The client sought advice from another Toronto tax law firm, who filed an objection with the CRA’s appeals division, arguing that the son was in fact the legal and beneficial owner of the property. The appeals division performed a substandard legal analysis and concluded that if the property actually was owned by the son, the only effect would be shifting the $220,000 self-supply amount of GST/HST owing to the son personally. The client’s original Toronto tax lawyer incorrectly agreed with this analysis and advised the taxpayer to abandon the tax objection. Therefore the tax assessment was confirmed, upholding a tax liability of $220,000.
The client was subsequently referred to our experienced Canadian tax lawyers by his real estate lawyer, whose clients we have helped with tax issues in the past, who believed that there must nevertheless be something that could be done to eliminate or reduce this tax debt. We performed an in depth tax analysis and concluded that the property was owned solely by the son. However, unlike the appeals division and the previous Toronto tax lawyer, we determined that the son was entitled to the self-supply exception at 191(5) of the Excise Tax Act; this subsection states that where a builder builds or substantially renovates a home, but subsequently makes it their primary residence, that the GST/HST on the new home is not applicable. In essence, we determined that the total liability for both the son and the corporation was nil.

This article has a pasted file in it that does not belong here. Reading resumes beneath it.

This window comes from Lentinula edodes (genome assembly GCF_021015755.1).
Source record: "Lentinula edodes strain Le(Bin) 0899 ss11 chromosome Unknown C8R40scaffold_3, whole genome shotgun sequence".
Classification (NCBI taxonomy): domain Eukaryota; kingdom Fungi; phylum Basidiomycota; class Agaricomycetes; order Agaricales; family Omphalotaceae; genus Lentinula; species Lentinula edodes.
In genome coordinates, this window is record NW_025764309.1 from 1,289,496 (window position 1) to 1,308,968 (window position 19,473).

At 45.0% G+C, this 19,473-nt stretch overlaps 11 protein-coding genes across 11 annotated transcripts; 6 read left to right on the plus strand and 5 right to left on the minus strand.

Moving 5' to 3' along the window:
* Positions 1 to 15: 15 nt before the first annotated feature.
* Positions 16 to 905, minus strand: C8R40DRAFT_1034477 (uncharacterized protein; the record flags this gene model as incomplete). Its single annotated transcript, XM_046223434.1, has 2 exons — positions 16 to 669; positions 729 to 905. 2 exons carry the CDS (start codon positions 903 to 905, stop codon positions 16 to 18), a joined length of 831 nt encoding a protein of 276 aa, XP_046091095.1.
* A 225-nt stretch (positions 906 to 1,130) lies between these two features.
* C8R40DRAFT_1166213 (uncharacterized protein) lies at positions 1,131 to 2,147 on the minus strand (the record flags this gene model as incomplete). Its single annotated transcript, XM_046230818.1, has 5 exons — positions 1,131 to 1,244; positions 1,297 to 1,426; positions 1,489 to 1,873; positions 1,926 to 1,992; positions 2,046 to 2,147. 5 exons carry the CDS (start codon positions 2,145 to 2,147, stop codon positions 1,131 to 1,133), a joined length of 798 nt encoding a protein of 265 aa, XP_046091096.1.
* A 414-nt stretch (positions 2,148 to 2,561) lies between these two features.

Our Strategy: An Aggressive Tax Litigation Stance
As soon as we determined that the actual liabilities were zero, we immediately appealed to the Tax Court of Canada on the corporation’s behalf. We drafted and filed the tax pleadings setting out our position that the corporation had no legal or beneficial interest in the property whatsoever. The CRA issued its reply, stating that it had not only assessed the corporation for the self-supply, but had also denied minor Input Tax Credits (“ITCs” which are in effect GST/HST paid) in the same reporting period that it attributed to the construction of the house, their position was the these were not eligible ITCs as the expenses were for the construction of a personal use property. These expenses were small, only about $2,000 and so on that basis we determined that a strong settlement position was available to our client.
When our firm litigates, we always as a matter of course submit a formal written settlement offer to the Canadian tax lawyer acting for CRA as soon as possible in the process, as this protects our clients interests. Not only does a formal settlement offer put pressure on CRA’s tax lawyer to consider the merits of the appeal immediately, but it creates a significant risk for the CRA; if the case proceeds to trial and we are successful for our client, the CRA will be responsible to pay substantially our entire legal bill from the date the settlement offer was made.